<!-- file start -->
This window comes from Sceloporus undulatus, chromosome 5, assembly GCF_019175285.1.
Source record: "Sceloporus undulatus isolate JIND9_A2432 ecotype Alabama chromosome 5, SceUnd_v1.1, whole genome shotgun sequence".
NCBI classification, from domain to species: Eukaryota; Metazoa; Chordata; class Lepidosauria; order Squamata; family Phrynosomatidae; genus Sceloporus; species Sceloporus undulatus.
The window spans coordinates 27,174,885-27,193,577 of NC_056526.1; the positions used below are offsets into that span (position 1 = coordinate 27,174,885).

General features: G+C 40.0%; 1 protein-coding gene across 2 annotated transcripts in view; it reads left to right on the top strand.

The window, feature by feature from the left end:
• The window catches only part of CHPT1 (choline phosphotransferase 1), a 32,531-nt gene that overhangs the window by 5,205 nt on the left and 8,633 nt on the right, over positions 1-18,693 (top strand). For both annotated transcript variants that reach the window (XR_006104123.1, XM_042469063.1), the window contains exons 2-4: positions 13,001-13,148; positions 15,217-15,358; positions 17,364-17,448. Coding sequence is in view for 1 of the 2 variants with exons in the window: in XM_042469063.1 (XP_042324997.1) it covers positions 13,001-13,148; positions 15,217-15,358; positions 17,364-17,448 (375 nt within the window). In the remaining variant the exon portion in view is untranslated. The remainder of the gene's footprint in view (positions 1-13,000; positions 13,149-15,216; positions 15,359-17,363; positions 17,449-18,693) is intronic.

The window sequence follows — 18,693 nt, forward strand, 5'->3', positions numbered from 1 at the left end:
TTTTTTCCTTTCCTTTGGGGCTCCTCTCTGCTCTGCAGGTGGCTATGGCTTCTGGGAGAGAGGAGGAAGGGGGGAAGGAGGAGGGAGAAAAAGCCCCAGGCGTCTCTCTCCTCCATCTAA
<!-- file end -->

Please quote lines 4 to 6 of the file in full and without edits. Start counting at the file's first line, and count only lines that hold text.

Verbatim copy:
The window spans coordinates 27,174,885-27,193,577 of NC_056526.1; the positions used below are offsets into that span (position 1 = coordinate 27,174,885).

General features: G+C 40.0%; 1 protein-coding gene across 2 annotated transcripts in view; it reads left to right on the top strand.

The window, feature by feature from the left end: